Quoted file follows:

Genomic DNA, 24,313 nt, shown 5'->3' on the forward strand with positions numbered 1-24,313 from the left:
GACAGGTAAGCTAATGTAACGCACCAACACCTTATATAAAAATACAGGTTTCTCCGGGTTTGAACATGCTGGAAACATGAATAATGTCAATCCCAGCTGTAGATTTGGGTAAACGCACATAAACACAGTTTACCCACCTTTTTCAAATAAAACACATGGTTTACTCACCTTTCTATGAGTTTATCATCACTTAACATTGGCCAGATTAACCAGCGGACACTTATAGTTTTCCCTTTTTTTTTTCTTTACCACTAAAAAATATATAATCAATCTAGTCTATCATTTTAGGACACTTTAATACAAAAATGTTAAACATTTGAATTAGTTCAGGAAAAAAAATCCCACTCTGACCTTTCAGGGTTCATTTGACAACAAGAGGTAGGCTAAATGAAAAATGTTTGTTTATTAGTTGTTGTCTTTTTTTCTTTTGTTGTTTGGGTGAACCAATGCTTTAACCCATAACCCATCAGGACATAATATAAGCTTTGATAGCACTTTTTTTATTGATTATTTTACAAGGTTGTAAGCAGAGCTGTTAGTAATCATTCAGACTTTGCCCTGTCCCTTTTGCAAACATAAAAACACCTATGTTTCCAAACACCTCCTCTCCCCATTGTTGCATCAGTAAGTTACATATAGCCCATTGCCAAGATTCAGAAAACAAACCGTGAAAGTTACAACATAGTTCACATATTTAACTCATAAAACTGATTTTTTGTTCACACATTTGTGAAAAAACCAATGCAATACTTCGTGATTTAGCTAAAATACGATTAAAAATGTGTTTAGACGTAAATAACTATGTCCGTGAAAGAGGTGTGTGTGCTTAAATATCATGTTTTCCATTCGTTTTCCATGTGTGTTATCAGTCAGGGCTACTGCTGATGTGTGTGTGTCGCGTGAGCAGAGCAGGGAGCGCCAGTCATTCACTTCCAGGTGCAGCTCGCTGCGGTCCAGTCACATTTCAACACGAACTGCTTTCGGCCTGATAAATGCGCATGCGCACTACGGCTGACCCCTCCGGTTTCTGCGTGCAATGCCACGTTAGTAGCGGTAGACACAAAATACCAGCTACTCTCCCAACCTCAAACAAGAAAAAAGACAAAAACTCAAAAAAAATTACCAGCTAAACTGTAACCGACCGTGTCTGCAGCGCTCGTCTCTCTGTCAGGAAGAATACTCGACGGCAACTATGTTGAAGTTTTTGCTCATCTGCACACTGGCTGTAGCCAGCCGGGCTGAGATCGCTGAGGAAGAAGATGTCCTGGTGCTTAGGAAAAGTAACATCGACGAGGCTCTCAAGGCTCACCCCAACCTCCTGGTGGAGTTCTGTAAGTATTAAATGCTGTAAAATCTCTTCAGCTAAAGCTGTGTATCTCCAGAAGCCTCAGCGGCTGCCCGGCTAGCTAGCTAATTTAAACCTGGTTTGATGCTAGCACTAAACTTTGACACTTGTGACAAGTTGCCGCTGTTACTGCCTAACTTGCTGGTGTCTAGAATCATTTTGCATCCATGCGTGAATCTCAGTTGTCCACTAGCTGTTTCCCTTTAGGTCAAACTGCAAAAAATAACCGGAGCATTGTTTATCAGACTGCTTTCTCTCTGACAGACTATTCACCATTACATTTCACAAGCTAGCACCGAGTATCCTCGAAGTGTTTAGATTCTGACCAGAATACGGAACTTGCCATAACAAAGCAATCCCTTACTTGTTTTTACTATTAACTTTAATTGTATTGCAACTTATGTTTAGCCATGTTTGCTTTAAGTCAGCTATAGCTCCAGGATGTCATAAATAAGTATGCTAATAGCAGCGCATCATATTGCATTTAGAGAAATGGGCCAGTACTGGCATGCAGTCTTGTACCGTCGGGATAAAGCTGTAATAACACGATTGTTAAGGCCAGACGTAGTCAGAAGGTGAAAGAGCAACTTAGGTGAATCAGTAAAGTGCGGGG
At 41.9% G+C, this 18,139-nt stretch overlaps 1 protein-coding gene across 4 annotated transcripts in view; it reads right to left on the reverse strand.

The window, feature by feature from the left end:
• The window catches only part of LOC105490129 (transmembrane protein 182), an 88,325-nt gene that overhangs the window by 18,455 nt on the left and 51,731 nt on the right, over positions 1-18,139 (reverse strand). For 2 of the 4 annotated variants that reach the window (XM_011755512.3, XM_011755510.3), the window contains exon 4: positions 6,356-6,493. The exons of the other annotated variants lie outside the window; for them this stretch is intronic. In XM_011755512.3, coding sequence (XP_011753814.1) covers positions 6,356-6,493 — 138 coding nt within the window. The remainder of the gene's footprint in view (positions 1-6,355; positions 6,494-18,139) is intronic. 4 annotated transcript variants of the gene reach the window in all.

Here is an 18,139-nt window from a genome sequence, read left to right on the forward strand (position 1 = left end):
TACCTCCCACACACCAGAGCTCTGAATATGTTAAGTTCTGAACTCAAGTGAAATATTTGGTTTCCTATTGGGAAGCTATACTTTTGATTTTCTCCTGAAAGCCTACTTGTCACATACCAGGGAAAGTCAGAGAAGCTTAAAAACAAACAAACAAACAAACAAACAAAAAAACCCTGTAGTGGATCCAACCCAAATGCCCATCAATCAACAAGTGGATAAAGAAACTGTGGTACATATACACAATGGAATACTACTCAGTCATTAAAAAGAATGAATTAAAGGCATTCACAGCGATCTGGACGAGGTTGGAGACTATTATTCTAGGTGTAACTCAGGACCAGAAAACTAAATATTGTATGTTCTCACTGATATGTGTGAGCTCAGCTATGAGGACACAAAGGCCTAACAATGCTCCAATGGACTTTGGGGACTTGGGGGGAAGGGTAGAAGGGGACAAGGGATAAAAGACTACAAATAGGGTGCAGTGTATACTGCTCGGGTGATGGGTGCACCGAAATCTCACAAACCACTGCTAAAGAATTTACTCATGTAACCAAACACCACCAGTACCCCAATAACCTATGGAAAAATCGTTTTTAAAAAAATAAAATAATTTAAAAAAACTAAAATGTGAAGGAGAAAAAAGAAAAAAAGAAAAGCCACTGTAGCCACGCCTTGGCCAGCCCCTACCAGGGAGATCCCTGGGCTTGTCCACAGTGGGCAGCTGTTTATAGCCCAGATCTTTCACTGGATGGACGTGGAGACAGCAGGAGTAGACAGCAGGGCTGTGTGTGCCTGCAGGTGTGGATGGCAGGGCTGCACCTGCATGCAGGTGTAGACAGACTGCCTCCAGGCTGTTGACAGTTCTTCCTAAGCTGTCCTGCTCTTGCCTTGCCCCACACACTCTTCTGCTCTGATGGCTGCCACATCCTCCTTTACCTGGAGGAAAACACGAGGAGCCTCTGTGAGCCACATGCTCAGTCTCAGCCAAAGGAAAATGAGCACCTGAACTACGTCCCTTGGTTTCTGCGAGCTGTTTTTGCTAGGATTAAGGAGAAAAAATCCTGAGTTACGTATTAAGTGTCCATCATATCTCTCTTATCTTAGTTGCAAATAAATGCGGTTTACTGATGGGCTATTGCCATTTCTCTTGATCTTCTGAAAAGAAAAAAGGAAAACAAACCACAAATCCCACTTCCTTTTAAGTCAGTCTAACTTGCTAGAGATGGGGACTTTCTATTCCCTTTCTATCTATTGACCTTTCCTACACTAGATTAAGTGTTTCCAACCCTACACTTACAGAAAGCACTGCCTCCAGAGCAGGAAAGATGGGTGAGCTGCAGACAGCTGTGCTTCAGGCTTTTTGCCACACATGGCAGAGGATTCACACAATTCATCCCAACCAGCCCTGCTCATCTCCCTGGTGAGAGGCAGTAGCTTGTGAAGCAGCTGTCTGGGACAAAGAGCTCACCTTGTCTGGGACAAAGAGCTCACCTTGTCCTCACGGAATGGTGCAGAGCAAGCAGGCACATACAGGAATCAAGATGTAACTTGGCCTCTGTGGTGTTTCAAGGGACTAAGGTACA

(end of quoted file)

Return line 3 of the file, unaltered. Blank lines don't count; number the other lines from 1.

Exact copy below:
At 41.9% G+C, this 18,139-nt stretch overlaps 1 protein-coding gene across 4 annotated transcripts in view; it reads right to left on the reverse strand.